In another place Martyn Jones took on the Bill. There were a great many Members competing for the Bill. However, as Mr. Jones was first in the ballot, we decided it was right that he should have the Bill. He was supported by all-party sponsorship and at Second Reading in the other place over 22 Conservative Members voted in favour of it. On a Friday that is a very high number of votes to command. Clearly, the Bill had all-party support.

The Minister for consumer affairs did not move a single amendment to the Bill in Committee. He has been blamed by many people for destroying what, I believe, was a very good Bill without in any way attempting to amend it or to seek agreement upon it. I do not level those accusations against him. I feel rather sorry for him and I can understand his position. Officials in his department probably said, "Look, Minister, this is not practical. It cannot be because we did not think of it. We cannot possibly advise you to accept this Bill and therefore we must find a way of defeating it".

I understand that because I was in that position when I was Minister for consumer affairs in 1982. At that time the same thing happened. There was a Private Member's Bill—and it was first in the ballot —called the Supply of Goods and Services Bill. My officials said more or less the same thing to me, but I said, "Wait a moment. I believe that there is some good in this Bill. It may not be perfectly drafted and may have some defects, but you find a way of rectifying those defects and provide me with the amendments which are needed so that we can accept the Bill". That is what we did and the Bill helped consumers. I am sorry that the present Minister for consumer affairs was overpowered by his officials. I was not prepared to be so overpowered in my day.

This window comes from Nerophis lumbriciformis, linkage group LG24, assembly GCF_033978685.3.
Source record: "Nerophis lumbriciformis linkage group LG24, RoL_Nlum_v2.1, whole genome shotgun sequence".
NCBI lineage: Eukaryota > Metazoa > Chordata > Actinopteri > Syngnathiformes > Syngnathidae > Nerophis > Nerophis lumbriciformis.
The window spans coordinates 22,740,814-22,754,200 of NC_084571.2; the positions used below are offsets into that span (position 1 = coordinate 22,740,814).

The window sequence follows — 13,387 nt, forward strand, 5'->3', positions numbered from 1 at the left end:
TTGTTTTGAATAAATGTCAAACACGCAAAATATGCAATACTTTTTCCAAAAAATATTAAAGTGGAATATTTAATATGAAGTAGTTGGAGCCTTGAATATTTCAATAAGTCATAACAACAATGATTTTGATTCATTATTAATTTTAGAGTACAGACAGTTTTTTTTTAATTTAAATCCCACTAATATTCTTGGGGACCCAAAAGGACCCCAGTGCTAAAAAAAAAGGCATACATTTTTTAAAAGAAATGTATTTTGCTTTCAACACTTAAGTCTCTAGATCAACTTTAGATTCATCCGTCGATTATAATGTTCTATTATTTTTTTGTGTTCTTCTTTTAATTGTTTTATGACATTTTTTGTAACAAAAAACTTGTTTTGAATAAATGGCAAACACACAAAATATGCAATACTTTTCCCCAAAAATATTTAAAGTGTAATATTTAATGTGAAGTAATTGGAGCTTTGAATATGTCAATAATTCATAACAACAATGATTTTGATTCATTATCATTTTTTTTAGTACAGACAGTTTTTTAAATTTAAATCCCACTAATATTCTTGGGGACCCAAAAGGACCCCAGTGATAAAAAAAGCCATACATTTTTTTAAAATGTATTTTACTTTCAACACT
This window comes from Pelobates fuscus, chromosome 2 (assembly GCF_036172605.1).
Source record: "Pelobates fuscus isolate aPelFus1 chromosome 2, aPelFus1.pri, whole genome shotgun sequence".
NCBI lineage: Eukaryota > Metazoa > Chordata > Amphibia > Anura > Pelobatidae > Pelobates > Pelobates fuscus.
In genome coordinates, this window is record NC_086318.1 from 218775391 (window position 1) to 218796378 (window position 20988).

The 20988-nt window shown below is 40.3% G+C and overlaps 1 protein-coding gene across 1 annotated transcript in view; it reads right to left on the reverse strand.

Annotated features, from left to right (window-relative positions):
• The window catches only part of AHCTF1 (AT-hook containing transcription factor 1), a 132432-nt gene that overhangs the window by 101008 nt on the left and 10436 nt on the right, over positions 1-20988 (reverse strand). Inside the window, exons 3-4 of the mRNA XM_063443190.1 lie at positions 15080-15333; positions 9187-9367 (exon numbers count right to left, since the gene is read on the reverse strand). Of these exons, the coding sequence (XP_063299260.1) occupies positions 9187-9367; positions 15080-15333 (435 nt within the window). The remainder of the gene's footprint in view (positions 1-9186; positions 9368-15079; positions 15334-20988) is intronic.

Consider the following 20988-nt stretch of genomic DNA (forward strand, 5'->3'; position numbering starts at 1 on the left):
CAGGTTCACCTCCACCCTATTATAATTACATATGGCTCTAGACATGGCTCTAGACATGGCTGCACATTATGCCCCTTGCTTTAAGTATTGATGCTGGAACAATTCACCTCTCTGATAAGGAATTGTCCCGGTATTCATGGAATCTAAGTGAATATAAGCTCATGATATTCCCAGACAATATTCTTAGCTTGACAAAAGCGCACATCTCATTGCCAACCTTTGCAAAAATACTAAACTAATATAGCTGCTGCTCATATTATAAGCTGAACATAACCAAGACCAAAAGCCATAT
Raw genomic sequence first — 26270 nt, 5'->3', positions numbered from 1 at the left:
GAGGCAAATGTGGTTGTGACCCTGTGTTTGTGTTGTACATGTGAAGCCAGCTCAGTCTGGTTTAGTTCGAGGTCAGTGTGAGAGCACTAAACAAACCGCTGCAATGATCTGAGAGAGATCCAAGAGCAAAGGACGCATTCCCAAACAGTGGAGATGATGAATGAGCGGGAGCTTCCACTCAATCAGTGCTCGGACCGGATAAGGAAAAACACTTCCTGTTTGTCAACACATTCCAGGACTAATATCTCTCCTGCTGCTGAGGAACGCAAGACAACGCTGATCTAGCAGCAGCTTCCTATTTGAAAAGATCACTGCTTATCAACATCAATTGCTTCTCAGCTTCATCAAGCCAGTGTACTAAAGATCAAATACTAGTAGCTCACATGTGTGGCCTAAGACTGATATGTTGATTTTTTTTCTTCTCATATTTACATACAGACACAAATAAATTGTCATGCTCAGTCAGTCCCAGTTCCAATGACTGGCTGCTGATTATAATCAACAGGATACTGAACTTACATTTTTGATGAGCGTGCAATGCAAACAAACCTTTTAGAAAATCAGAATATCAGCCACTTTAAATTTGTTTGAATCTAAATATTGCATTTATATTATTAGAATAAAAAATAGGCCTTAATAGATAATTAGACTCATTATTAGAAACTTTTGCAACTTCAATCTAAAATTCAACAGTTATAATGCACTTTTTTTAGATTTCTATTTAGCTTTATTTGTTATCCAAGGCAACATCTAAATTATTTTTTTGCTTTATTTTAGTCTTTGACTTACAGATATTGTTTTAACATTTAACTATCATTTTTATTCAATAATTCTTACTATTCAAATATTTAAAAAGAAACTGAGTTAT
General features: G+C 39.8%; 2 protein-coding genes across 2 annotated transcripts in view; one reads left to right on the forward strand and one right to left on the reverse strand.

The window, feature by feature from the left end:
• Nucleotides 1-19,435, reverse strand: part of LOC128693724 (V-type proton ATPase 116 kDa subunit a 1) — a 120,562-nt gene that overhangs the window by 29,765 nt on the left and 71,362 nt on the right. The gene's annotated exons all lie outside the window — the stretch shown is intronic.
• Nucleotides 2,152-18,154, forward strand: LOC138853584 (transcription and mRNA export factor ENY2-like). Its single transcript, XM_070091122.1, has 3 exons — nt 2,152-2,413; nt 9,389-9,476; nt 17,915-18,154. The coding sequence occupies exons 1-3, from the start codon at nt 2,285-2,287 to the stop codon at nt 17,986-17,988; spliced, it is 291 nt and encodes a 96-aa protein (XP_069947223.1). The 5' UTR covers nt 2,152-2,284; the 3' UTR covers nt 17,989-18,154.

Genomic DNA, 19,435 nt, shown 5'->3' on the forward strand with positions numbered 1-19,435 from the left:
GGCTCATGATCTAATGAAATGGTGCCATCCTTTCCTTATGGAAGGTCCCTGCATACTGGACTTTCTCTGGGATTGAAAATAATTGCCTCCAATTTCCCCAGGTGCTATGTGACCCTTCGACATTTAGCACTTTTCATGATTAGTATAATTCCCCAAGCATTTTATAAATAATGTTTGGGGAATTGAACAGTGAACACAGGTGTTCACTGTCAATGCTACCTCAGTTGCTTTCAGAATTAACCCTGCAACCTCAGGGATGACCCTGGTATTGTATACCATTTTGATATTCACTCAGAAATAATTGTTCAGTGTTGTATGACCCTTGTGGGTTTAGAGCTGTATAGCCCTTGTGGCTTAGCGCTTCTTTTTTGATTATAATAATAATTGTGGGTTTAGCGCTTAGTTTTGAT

What subsequently happened in another place is also very sad. A great deal of work had taken place on something which we at the National Consumer Council believed would not impose a great burden on industry and would not cost anything. We believed that it would stimulate competition and, most importantly, would give consumers stronger rights which could be enforced in a court of law.

I find the Bill before us quite unacceptable. I have made my views known to the noble Baroness, Lady Ewart-Biggs. However, in Committee I propose to move amendments of such a modest nature that they will be irresistible to the Government. I shall do that in full consultation with the Government. I should like to see a modified version of what was originally proposed in the Bill in another place. That would give to consumers enforceable rights and write into the Bill a standard form of guarantee which manufacturers could, or could not offer, as they chose. If the Government felt able to accept that very modest form of amendment I should be happy to support the Bill, if not, I shall feel bound to oppose it.

8.6 p.m.

Lord Williams of Elvel

My Lords, the House is grateful to my noble friend Lady Ewart-Biggs for introducing the Bill. As a number of noble Lords have said, it raises a very important issue, and I shall come to that basic issue in a few moments. However, thanks to the intervention of the noble Baroness, Lady Oppenheim-Barnes, we have had a full history as to how the original Bill came about. That was due to the efforts of herself and the National Consumer Council to meet certain problems which are certainly extremely important. That is the first point that I wish to make. We have a major problem in respect of consumers and their rights because there is no genuinely enforceable guarantee. That is the first problem which must be dealt with in some form or another.